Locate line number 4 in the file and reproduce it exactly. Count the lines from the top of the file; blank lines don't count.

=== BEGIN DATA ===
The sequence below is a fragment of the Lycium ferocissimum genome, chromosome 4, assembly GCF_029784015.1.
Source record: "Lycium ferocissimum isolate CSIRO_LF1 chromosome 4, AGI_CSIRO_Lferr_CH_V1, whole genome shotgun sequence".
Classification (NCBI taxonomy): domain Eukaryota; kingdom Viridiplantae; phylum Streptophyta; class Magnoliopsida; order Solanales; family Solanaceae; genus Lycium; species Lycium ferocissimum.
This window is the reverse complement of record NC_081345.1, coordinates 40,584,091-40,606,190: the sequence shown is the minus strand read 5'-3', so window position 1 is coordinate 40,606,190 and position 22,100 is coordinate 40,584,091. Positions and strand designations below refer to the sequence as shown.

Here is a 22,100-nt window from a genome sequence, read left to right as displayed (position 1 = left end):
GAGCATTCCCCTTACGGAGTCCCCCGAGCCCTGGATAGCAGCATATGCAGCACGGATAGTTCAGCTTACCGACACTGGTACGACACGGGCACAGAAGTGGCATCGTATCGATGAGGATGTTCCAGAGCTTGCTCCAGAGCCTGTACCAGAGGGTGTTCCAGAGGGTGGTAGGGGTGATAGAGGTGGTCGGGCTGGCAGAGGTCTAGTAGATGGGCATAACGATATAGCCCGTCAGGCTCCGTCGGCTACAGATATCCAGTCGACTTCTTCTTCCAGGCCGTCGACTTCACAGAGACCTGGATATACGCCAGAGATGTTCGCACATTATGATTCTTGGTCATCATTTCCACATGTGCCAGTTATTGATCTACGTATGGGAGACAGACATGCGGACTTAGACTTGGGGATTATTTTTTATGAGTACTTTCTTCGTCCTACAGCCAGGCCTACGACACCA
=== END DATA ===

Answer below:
This window is the reverse complement of record NC_081345.1, coordinates 40,584,091-40,606,190: the sequence shown is the minus strand read 5'-3', so window position 1 is coordinate 40,606,190 and position 22,100 is coordinate 40,584,091. Positions and strand designations below refer to the sequence as shown.